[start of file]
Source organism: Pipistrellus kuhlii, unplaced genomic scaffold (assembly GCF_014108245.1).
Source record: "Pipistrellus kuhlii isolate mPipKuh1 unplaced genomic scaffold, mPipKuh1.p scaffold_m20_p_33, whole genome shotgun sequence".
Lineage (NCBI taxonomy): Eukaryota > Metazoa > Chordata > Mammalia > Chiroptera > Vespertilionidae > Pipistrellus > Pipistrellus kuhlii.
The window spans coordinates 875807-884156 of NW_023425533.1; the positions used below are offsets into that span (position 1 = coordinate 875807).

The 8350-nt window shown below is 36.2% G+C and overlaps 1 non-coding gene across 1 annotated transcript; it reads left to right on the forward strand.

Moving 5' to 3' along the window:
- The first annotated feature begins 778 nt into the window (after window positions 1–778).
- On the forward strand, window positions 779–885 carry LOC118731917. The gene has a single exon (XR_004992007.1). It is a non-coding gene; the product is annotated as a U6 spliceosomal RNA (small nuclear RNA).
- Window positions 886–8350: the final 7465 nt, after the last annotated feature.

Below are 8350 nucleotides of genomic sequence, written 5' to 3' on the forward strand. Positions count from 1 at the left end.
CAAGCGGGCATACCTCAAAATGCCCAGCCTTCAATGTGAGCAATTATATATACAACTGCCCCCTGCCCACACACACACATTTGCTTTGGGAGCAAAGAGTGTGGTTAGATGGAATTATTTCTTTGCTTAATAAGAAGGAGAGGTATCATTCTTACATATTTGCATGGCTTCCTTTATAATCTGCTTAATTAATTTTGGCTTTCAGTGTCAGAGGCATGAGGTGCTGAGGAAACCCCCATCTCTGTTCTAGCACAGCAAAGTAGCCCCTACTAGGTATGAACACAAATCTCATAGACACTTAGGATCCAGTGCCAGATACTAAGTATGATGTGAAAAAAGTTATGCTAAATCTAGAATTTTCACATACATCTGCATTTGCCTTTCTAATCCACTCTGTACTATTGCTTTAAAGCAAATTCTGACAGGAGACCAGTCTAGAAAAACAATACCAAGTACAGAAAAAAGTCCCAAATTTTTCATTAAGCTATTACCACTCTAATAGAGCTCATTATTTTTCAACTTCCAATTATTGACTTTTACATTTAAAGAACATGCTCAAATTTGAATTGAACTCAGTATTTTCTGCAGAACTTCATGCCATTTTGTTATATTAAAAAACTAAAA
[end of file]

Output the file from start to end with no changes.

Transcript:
Source organism: Pipistrellus kuhlii, unplaced genomic scaffold (assembly GCF_014108245.1).
Source record: "Pipistrellus kuhlii isolate mPipKuh1 unplaced genomic scaffold, mPipKuh1.p scaffold_m20_p_33, whole genome shotgun sequence".
Lineage (NCBI taxonomy): Eukaryota > Metazoa > Chordata > Mammalia > Chiroptera > Vespertilionidae > Pipistrellus > Pipistrellus kuhlii.
The window spans coordinates 875807-884156 of NW_023425533.1; the positions used below are offsets into that span (position 1 = coordinate 875807).

The 8350-nt window shown below is 36.2% G+C and overlaps 1 non-coding gene across 1 annotated transcript; it reads left to right on the forward strand.

Moving 5' to 3' along the window:
- The first annotated feature begins 778 nt into the window (after window positions 1–778).
- On the forward strand, window positions 779–885 carry LOC118731917. The gene has a single exon (XR_004992007.1). It is a non-coding gene; the product is annotated as a U6 spliceosomal RNA (small nuclear RNA).
- Window positions 886–8350: the final 7465 nt, after the last annotated feature.

Below are 8350 nucleotides of genomic sequence, written 5' to 3' on the forward strand. Positions count from 1 at the left end.
CAAGCGGGCATACCTCAAAATGCCCAGCCTTCAATGTGAGCAATTATATATACAACTGCCCCCTGCCCACACACACACATTTGCTTTGGGAGCAAAGAGTGTGGTTAGATGGAATTATTTCTTTGCTTAATAAGAAGGAGAGGTATCATTCTTACATATTTGCATGGCTTCCTTTATAATCTGCTTAATTAATTTTGGCTTTCAGTGTCAGAGGCATGAGGTGCTGAGGAAACCCCCATCTCTGTTCTAGCACAGCAAAGTAGCCCCTACTAGGTATGAACACAAATCTCATAGACACTTAGGATCCAGTGCCAGATACTAAGTATGATGTGAAAAAAGTTATGCTAAATCTAGAATTTTCACATACATCTGCATTTGCCTTTCTAATCCACTCTGTACTATTGCTTTAAAGCAAATTCTGACAGGAGACCAGTCTAGAAAAACAATACCAAGTACAGAAAAAAGTCCCAAATTTTTCATTAAGCTATTACCACTCTAATAGAGCTCATTATTTTTCAACTTCCAATTATTGACTTTTACATTTAAAGAACATGCTCAAATTTGAATTGAACTCAGTATTTTCTGCAGAACTTCATGCCATTTTGTTATATTAAAAAACTAAAA